Tim Parks writes:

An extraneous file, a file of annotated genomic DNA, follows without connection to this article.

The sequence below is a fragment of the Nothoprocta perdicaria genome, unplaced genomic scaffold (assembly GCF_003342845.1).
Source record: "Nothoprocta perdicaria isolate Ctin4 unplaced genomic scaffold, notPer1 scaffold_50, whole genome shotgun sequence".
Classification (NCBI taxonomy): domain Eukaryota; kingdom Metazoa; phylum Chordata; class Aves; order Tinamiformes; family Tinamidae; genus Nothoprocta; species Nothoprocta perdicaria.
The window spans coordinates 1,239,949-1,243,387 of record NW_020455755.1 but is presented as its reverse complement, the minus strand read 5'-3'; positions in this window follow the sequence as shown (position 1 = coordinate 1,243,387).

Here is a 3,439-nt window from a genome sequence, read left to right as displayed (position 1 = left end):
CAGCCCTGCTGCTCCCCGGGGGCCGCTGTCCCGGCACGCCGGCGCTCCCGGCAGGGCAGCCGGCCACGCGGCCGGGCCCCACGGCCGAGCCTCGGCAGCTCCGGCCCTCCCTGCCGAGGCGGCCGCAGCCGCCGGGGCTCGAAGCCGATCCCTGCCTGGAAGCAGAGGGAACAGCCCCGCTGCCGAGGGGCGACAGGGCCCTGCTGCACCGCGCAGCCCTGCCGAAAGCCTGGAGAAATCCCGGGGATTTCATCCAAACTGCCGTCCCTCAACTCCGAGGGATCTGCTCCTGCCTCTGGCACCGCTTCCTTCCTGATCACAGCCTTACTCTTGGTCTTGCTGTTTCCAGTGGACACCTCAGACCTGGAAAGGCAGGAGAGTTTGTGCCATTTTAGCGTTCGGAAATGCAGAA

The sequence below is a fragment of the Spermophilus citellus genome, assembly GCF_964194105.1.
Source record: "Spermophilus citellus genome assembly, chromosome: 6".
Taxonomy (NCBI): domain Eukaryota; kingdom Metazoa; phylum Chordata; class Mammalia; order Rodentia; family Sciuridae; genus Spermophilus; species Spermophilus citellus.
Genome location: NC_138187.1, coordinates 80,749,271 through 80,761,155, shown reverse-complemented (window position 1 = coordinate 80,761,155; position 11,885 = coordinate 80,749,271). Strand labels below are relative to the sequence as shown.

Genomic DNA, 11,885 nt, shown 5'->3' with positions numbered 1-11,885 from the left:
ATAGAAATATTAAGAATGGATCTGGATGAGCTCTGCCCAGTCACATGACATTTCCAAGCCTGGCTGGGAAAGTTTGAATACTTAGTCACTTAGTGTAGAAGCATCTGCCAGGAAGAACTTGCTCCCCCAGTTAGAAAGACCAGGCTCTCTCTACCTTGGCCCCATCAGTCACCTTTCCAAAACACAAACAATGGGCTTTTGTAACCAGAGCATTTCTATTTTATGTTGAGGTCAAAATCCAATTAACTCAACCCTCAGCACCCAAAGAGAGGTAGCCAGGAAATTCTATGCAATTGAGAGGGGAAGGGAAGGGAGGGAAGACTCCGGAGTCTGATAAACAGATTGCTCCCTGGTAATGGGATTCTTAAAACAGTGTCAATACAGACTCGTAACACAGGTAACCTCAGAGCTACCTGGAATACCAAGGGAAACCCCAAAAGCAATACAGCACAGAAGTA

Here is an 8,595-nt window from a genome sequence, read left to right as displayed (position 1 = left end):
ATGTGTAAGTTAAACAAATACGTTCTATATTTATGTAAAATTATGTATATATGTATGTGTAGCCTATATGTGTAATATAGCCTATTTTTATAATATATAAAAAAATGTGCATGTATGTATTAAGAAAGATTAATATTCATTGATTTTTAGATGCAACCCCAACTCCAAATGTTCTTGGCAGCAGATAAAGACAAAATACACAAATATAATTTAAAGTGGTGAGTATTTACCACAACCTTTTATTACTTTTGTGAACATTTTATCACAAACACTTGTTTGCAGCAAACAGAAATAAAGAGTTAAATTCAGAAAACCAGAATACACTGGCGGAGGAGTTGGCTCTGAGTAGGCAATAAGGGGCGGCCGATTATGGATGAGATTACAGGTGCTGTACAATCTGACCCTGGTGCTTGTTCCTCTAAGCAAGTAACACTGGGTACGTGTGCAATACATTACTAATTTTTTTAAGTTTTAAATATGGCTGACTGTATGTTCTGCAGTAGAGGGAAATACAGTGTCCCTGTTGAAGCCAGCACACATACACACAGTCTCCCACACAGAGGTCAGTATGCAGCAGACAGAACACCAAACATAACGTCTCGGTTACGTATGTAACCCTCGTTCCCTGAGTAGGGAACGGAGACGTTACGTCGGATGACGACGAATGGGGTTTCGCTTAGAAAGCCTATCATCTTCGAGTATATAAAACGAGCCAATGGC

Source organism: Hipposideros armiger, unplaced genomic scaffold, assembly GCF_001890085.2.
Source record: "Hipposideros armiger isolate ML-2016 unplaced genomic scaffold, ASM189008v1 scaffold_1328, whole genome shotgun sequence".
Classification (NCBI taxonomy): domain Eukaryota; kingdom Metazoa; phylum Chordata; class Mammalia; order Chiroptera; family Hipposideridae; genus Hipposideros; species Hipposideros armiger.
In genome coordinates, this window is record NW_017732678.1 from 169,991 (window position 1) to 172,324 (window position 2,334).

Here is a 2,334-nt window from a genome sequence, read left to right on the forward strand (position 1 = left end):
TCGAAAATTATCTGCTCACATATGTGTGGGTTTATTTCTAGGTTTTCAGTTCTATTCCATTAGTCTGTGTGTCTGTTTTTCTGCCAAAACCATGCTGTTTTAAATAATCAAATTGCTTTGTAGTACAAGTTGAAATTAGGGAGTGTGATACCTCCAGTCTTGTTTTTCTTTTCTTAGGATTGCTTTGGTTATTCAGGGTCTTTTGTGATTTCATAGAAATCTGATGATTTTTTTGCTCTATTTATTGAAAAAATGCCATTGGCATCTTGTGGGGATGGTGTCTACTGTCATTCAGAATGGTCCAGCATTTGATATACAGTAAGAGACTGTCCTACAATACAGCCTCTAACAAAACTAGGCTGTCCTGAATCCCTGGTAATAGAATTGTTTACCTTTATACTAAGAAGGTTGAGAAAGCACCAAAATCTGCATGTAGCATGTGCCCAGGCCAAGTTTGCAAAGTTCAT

There have been any number of books on organised crime in Italy. What makes Saviano’s different is the intensity and complexity of his engagement. It is not like that of Nando dalla Chiesa, the son of a senior policeman murdered by the Mafia and the author of books denouncing the complicity between political parties and criminal organisations. For all his personal investment, dalla Chiesa’s writings remain within the category of investigative journalism: his aim is to unmask political involvement at the highest level. Saviano is more visceral. Under cover of an authentic anthropological interest and an urgent determination to bear witness, he never fails to put himself in the scene. He wants to talk to workers in Camorra-run factories, to child recruits playing with guns, to drug couriers, to the guinea-pig addicts who try out their cocaine, to the shadowy figure who takes subsistence money to the wives of the men in jail, to hustlers, murderers. He wants to visit toxic-waste dumps, makeshift warehouses for contraband, the deserted villas of arrested Camorra bosses. He attends the funerals of murder victims and the trials of their killers; he is in the street when Camorra communities raise barriers against police raids.